Friday, May 6, 2016

Historical Sew Monthly #5: Holes - Red Française

So you may remember the red française I posted an in progress photo of a while back?

Well, I've finally finished it and it's actually my first française!  As much as I love the 18th Century I tend to stay mostly in the 1780s and 1790s, and to be honest I've always been kind of afraid of the francaise.  But when I bought this painted silk years ago it just seemed perfect for a Francaise, so I finally bit the bullet and made one.

My inspiration for this gown is this red gown worn by Glenn Close in Dangerous Liaisons and this extant gown.

The Challenge: Holes

Material: Painted silk shantung

Pattern: I used the JP Ryan pet-en-a'air/française pattern as my base for this gown.  A.J.s blog post on this pattern was invaluable as was the wonderful draping directions of Katherine's.  I also often referenced the posts and photos Merja took of her Robe a la française.  Thanks so much for sharing your processes ladies, I couldn't have done it without you!

Year: 1770s
Notions: I used some gold braid from the stash to trim the gown as well as copious amounts of self fabric carefully cut to highlight certain motifs in the fabric.  The engageantes are made from a remnant of embroidered silk organza with an applied lace edging.  
How historically accurate is it?  Fairly HA.  The lining, some of the long seams of the gown and the gathering on the ruffles are machine sewn but most of the rest of the gown is hand sewn. I didn't have a punch but instead used a pair of scalloped scissors to cut out the trim, similar to these.
Hours to complete:  Hard to say, I started this sometime in February but have also been working on many other projects.
First worn: I haven't worn it yet.
Total cost:  This is the best part, would you believe this fabric was less than $5 per yard?!  I got this back in 2009 at a big fabric warehouse in Houston that is no longer in business.  It was originally $9.95 but was on sale for 50% off.  I have some fabric left over but I think I used 8 yards for this project - so $40!!  Not sure how much I paid for the gold trim or the organza.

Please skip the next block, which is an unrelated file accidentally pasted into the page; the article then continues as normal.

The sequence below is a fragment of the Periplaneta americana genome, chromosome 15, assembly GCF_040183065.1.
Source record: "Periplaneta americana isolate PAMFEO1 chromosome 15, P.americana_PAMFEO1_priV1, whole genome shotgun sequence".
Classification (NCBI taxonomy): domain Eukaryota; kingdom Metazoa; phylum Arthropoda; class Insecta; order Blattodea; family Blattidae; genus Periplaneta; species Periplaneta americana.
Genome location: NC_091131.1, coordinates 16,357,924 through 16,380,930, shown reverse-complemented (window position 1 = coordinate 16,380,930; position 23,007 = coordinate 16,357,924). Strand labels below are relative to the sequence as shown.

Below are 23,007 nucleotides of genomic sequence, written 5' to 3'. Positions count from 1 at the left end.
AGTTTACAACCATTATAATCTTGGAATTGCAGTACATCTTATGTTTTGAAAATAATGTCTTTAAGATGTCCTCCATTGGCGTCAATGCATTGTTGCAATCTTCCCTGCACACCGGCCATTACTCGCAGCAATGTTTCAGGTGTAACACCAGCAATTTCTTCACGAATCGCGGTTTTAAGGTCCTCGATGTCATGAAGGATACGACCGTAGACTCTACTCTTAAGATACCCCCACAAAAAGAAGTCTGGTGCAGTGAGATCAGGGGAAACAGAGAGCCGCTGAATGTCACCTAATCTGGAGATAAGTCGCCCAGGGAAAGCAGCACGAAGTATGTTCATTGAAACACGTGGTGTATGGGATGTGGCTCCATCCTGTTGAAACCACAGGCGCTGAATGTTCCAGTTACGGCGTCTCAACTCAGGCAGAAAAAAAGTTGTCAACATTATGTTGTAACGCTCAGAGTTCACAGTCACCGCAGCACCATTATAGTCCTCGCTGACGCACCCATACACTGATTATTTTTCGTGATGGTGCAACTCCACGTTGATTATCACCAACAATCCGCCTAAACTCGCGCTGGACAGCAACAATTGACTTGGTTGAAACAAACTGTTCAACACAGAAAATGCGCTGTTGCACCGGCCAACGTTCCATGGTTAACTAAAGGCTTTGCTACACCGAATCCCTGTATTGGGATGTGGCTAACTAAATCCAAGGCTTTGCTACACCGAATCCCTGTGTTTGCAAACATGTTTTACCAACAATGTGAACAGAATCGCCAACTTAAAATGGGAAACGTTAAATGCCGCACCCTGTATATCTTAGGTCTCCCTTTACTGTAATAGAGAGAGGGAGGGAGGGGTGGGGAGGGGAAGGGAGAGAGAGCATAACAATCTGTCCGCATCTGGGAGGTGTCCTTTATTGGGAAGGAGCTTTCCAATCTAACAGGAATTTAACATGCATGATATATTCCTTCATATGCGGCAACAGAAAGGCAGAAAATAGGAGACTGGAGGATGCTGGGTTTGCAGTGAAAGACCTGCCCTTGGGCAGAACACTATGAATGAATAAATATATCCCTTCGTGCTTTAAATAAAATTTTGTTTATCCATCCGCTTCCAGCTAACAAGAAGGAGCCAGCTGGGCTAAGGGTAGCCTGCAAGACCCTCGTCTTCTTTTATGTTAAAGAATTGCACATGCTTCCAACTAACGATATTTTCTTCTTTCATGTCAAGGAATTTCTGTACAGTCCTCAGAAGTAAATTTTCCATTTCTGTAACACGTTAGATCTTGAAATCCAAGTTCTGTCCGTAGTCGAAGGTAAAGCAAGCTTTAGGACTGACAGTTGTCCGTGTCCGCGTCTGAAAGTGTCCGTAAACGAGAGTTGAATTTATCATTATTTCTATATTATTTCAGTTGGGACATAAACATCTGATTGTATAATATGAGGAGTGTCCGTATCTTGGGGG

But where, you may ask, are the holes?!  There are a lot of holes actually, but the holes in this gown are all behind the scenes in the form of hand sewn eyelets on the front underneath the stomacher and on the back under the pleats. 

I was originally just going to do the back lacing but I felt like it would put too much stress on my pretty silk to just be tightly pinned in the front so I went with JP Ryan's method which included a front laced panel under the stomacher.  All the stress to keep the dress fitted to my body is then put on the linen lining instead of the silk.  

I guess one could argue I also have "holes" in the serpentine designs of the trim on the dress and petticoat!




16 comments:

  1. Lovely!! I'm in the process of making a francaise from the same pattern (and additional references). Yours turned out beautifully!

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    1. Thank you! The blogs I mentioned above really helped me. I'm a visual/hands on learner and having all those photos helped me so much. I'd love to see yours when you finish it!

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  2. This is just gorgeous! I really like the Robe Francaise and would like to make one. My hand-stitching is good; but, where in the world can such lovely fabric be found today? The really good fabric stores in my area have been long closed. Sigh.

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    1. There is nice fabric to be found online, but you generally have to wait for a sale. I've bought some very nice things from fabric mart lately including silk that would work for a Francaise.

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  3. I adore this! The way the trim snakes around is gorgeous!

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    1. Thank you! I really like undulating designs like this. :)

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  4. That is STUNNING! Oh I hope to see this in person at Costume College!

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    1. Thank you! And I'll be wearing it for the Gala so yes, you will see it at Costume College.

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  5. That is so pretty! I'd love to see it in person some day!

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    1. Come to costume college and you will! ;)

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  6. Love this! The gorgeous trim is my favorite part of these gowns.

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    1. Me too, such beautiful over the top trim.

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  7. Very pretty gown and such an unusual colour!

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  8. Wow, this is an amazing gown. Your attention to detail is superb.

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  9. Wow, this is an amazing gown. Your attention to detail is superb.

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